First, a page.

CR and boosting telomerase activity are just a small sample of life extending techniques, yet there is the notion that such techniques will be intertwined with risks. However, risks are always weighed against rewards, and Gennady Stolyarov, editor-in-chief of The Rational Argumentator and Chief Executive of the Nevada Transhumanist Party, believes life extension would bring “immense and multifaceted” rewards. “The greatest benefit is the continued existence of the individual who remains alive. Each individual has incalculable moral value and is a universe of ideas, experiences, emotions, and memories. When a person dies, that entire universe is extinguished . . . This is the greatest possible loss, and should be averted if at all possible.” Stolyarov also envisages “major savings to healthcare systems” and that “the achievement of significant life extension would inspire many intelligent people to try to solve other age-old problems.”
Former chairman of the President’s Council on Bioethics, Leon Kass, disagrees with this view and argues that mortality is necessary for “treasuring and appreciating all that life brings.”  Hence, increased longevity could lead to an overall reduction in productivity over one’s lifetime. Perhaps Kass is correct, but the array of potential benefits makes it seem unwise to prematurely dismiss life extension. In fact, a survey, which examined the opinions of 605 Australians on life extension, highlighted further benefits – 23% of participants said they could “spend more time with family” and 4% cited the opportunity to experience future societies. 
Learning from our mistakes
Conversely, life extension may result in people enduring poor health for longer periods. 28% of participants in the Australian survey highlighted this concern.  Current trends in life expectancy reinforce their fears. Professor Janet Lord, director of the Institute of Inflammation and Ageing at the University of Birmingham, explains, “Currently, in most countries in the developed world, life expectancy is increasing at approximately 2 years per decade, but healthspan (the years spent in good health) is only increasing at 1.7 years. This has major consequences . . . as more of later life is spent in poor health.” This is a consequence of treating “killer diseases” – according to Dr Felipe Sierra, director of the Division of Aging Biology at the National Institute on Aging. “The current model in biomedicine,” says Dr Sierra, “is to treat one disease at a time. Let’s imagine you have arthritis; cancer; and are starting to develop Alzheimer’s disease. So what do we do? We treat you for cancer. You now live longer with Alzheimer’s disease and arthritis.” A better approach is clear to Dr Sierra who stresses the importance of compression of morbidity – “the goal is to live longer with less time spent being sick.”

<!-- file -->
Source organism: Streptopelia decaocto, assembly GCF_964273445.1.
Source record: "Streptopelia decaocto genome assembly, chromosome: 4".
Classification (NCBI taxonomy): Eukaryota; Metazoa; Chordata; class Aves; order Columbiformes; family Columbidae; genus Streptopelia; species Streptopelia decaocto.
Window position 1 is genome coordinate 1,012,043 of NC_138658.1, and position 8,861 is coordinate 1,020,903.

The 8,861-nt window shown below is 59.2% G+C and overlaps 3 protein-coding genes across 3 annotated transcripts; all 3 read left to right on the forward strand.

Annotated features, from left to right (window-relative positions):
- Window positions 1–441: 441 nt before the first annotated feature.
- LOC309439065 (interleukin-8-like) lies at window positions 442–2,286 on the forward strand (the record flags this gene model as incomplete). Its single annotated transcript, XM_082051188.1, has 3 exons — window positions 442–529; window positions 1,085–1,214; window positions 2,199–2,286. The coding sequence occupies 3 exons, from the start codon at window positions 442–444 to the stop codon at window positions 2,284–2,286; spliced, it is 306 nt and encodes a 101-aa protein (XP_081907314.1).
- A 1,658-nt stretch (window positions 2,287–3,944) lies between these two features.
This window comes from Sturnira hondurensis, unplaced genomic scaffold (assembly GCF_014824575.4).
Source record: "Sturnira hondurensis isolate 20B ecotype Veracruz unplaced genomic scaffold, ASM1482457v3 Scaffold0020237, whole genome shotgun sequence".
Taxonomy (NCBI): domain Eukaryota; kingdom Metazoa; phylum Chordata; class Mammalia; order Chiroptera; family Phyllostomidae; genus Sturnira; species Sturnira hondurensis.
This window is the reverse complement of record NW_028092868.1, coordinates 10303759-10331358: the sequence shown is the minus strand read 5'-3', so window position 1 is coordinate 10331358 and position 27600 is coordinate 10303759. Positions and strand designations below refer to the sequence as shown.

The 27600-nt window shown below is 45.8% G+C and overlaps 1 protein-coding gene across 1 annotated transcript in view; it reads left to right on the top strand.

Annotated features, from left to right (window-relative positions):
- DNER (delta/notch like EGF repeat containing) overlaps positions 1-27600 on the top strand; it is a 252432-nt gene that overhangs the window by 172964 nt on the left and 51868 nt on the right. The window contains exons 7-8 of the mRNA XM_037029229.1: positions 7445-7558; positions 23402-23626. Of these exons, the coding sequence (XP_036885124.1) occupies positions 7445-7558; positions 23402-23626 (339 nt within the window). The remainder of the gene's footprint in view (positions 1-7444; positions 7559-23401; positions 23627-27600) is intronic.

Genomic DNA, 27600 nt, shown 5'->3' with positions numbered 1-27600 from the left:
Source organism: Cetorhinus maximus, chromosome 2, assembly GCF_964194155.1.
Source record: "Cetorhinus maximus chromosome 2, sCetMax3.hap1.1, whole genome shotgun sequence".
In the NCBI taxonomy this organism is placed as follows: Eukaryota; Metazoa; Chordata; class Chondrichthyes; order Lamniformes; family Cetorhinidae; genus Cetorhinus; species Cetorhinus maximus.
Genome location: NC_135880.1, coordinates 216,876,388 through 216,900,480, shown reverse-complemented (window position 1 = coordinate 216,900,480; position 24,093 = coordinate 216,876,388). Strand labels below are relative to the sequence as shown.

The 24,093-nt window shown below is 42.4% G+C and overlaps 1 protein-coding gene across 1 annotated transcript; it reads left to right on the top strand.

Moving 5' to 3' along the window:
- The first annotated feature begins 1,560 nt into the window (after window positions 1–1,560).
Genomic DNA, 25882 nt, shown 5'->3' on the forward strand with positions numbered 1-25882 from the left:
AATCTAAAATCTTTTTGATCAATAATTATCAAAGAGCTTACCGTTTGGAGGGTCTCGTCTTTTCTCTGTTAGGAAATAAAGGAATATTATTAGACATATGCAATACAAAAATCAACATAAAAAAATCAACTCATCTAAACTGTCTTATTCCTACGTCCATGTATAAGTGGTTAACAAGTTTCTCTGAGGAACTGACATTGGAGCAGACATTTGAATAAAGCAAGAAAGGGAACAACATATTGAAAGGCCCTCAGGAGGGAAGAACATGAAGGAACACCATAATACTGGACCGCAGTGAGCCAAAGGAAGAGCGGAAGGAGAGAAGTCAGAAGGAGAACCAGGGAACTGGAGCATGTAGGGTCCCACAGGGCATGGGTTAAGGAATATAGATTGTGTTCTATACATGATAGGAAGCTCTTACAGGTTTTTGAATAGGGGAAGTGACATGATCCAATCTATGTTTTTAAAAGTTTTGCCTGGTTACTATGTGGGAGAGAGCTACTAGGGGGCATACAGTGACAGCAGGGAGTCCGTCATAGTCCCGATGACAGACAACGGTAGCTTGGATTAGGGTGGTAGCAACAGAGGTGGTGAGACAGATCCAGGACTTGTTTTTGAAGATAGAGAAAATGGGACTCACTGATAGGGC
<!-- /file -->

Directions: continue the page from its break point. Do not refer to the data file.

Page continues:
Learning from our successes
Even with Dr Sierra’s approach, individual boredom and social implications, including overpopulation, would still be problems. According to Stolyarov, the boredom argument does not hold up when facing “human creativity and discovery.” He believes humans could never truly be bored as “the number of possible pursuits increases far faster than the ability of any individual to pursue.”
In his novel Death is Wrong, Stolyarov explained that the idea that society could not cope with a rapidly expanding population was historically inaccurate. The current population “is the highest it has ever been, and most people live far longer, healthier, prosperous lives than their ancestors did when the Earth’s population was hundreds of times smaller.”  If it has been achieved in the past, who is to say our own society – one far more advanced than any before it – cannot adapt?
Life extension research is quietly progressing, and there is a good chance that it will eventually come to fruition. Although there are doubts about current techniques, Dr Sierra draws attention to novel interventions, such as rapamycin, which “delay ageing in mice.” He concludes that the next challenge is to “develop measures than can predict whether an intervention works in a short-term assay.” Such measures would provide the scaffolding for future clinical trials that test life extension techniques.
Given what may be gained, it is no surprise that artificially prolonging life is exciting some in the same way the Tree of Knowledge tempted Eve. The impact on society? Impossible to predict. It would undoubtedly be a big risk, but perhaps in this complex and uncertain scenario, we ought to remember the words of the poet Thomas Stearns Eliot: “Only those who will risk going too far can possibly find out how far one can go.” 
Gerrard Jayaratnam is a student of Biomedical Science at Imperial College London.